Grunge. Carolyn Bessette-Kennedy’s wedding gown. The wrap dress. All inventions that changed the fashion industry and resonated throughout the culture.
In celebration of its 50th anniversary, the Council of Fashion Designers of America decided to commemorate as many of those iconic trends as possible. So the CFDA asked its members—everyone from industry veterans to relative newcomers—to assess their impact on style for a new book and accompanying exhibition. (Deceased members were appraised by a selection committee.)
The result was a bit like a therapy session conducted in the language of straight pins and cashmere.
Some designers’ answers were expected. Marc Jacobs chose his seminal 1992 grunge collection for Perry Ellis—a mashup of street style and music culture that got Jacobs fired but set the stage for his international career. It also prompted the realization in the industry that luxurious clothes didn’t have to be precious. Narciso Rodriguez pointed to his minimalist bridal gown for the Bessette-Kennedy wedding that had brides ripping the overwrought beadwork from their own dresses. And Diane von Furstenberg selected a simple but sensual leopard-print wrap dress from 1974, a silhouette that redefined business attire for a generation of women.
Other designers “wanted to be seen for something that they aren’t or for what they do now,” says Patricia Mears, editor of Impact: 50 Years of the Council of Fashion Designers of America and curator of the Museum at the Fashion Institute of Technology exhibition, which opens Feb. 10. Tommy Hilfiger highlighted his preppy roots and omitted his connection to hip-hop. Michael Kors underscored swimsuits and ignored cashmere. And Ralph Lauren focused on his personal vision of the American West—exemplified in his fall 1981 womenswear collection, which featured a white ruffled shirt, suede skirt, and Navajo-print sweater—rather than acknowledging the polo shirt that ultimately made him a billion-dollar brand. Others simply preferred to look to the present. Oscar de la Renta, who’s been in the business for more than 40 years, chose to be represented by a taffeta ball gown from his spring 2012 collection.
A few designers were contrarians. Menswear radical Thom Browne, king of the austere shrunken gray flannel suit, loaned the exhibition a suit covered in feathers. And in the book, John Bartlett showcased his exploration of male sexuality with a simple pair of jeans—back view, no shirt—devoid of references to filmmakers such as Rainer Werner Fassbinder, as was his habit in runway presentations.
In defining themselves, some younger designers paid tribute to those who taught them. Doo-Ri Chung, who is still establishing herself in the industry, highlighted her draping skill—a sensual technique that is her signature, but also a homage to her mentor Geoffrey Beene. “I apprenticed under a designer who was just amazing,” Chung says. “The tactile experience isn’t there anymore. I was the last generation that had that experience.”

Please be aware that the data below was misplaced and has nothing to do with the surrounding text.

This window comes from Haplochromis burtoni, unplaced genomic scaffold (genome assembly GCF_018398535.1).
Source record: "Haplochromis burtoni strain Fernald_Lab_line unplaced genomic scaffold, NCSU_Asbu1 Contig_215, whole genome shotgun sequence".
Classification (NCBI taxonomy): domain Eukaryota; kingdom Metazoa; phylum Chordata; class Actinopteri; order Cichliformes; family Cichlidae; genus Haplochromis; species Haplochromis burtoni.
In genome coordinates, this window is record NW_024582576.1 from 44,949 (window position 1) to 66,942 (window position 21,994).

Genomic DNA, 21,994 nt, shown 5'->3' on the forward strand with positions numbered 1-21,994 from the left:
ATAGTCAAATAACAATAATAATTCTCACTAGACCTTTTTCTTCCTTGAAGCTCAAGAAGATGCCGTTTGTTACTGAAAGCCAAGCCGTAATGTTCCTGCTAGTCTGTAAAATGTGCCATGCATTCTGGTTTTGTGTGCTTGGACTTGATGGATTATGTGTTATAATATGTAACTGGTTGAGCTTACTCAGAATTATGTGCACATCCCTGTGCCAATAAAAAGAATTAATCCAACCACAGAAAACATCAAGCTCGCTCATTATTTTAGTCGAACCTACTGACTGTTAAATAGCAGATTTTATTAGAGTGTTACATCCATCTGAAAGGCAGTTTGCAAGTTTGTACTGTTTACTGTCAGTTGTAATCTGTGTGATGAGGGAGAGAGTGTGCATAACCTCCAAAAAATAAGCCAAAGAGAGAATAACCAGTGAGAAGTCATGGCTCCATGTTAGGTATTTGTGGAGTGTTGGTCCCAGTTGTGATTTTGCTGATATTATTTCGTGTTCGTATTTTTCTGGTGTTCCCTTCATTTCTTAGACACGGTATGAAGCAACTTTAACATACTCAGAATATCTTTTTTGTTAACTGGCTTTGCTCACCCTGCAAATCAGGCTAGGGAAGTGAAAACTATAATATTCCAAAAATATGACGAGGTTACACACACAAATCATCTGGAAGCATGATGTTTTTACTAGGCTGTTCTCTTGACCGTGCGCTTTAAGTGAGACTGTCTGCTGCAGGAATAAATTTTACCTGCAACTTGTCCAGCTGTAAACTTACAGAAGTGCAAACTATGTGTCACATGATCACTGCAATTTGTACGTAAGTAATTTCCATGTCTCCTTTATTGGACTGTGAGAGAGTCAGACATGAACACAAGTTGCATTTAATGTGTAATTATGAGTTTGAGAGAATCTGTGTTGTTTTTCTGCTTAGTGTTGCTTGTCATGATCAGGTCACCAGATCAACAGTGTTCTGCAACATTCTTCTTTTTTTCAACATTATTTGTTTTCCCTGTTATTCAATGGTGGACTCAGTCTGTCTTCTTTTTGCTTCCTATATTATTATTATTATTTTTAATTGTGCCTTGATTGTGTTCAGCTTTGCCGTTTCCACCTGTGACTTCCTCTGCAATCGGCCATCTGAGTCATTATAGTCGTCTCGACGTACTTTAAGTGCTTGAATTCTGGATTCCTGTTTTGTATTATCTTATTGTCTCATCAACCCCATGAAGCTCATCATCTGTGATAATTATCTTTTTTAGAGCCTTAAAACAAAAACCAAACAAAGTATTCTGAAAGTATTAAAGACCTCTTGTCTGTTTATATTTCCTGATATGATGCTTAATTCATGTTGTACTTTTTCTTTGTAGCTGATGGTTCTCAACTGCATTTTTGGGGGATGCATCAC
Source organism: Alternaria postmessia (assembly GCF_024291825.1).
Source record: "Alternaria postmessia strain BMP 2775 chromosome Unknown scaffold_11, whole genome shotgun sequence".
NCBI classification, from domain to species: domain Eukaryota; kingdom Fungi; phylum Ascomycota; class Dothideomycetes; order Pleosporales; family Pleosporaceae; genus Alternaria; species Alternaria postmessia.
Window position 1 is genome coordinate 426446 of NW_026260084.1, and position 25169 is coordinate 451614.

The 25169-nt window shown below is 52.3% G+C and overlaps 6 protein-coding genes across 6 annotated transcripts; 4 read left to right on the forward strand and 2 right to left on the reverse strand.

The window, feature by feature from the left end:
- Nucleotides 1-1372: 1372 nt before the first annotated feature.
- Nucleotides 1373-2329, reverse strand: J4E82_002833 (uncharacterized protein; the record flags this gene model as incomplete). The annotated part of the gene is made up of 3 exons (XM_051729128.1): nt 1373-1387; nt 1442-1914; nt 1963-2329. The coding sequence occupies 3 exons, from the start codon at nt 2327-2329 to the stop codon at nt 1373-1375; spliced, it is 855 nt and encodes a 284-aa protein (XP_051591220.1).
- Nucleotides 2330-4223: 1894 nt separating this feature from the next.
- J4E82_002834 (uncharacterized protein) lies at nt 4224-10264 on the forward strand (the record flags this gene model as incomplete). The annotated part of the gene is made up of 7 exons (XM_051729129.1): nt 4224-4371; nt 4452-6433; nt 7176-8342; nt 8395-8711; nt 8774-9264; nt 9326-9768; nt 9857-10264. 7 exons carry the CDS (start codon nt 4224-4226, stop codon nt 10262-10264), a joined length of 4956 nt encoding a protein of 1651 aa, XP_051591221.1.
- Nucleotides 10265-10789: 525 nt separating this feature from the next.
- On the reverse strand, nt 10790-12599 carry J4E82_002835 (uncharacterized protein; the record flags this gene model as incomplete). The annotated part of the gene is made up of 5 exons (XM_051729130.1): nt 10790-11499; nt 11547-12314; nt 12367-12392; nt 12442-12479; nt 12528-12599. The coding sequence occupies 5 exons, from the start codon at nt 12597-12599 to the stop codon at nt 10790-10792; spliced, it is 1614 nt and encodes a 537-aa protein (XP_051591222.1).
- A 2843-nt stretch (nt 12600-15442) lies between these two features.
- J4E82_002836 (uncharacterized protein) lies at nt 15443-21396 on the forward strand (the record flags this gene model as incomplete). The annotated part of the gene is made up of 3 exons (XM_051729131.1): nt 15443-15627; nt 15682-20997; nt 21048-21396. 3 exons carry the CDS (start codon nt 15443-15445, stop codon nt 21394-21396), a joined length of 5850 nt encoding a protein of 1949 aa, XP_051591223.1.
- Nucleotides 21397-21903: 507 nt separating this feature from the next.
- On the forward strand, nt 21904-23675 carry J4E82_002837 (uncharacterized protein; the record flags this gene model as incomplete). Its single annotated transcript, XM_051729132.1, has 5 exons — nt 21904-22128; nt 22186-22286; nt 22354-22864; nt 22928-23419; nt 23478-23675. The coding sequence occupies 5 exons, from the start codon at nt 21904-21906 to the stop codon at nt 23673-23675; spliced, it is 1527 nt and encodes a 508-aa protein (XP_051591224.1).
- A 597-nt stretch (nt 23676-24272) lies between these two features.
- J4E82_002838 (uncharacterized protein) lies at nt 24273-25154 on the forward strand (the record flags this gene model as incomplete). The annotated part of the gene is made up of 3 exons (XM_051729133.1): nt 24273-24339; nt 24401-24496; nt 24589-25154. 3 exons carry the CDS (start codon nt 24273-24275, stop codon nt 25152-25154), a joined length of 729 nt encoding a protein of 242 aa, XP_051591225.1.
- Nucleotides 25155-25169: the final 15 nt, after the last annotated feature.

Other young designers underscored the business of fashion rather than the aesthetics. Phillip Lim emphasized his acumen for delivering fashionable yet affordable frocks, instead of the charming white dress with handmade flowers that brought him so much early attention. Lazaro Hernandez and Jack McCollough of Proenza Schouler paid homage to the CFDA/Vogue Fashion Fund that gave them an early financial foothold.
The book is sweeping in its scope—a chronicle of personal remembrance and passionate history. For readers, it’s a chance to peak into ateliers and accounting offices, to get a sense of the egos and the insecurities of the biggest names in the industry. It’s also a place where a designer who may have had only a single modest—yet proud—moment of impact can stand alongside those who spoke to a generation.
For designer James Purcell, who no longer works in fashion, it was a chance to recall the popularity of his overskirt—a detachable skirt that could be paired with a dress. “It was a way to get two outfits out of one,” he says. “It was the businessman inside of me.”
Purcell’s entry is in the company of those by luminaries such as Norman Norell, Calvin Klein, and Donna Karan, who selected one of her “seven easy pieces” that established her brand as one aimed at solving the wardrobe problems of professional women. Even more memorable than her clothes was the way in which they were pitched. The book includes a photograph from her 1992 advertising campaign, “In Women We Trust,” shot by Peter Lindbergh. It depicts the swearing-in of a female commander in chief.
“We celebrated women,” Karan says simply in her self-assessment.
What makes her impact so powerful is that Karan didn’t just hail women for what they had achieved, she cheered them onward to what was possible.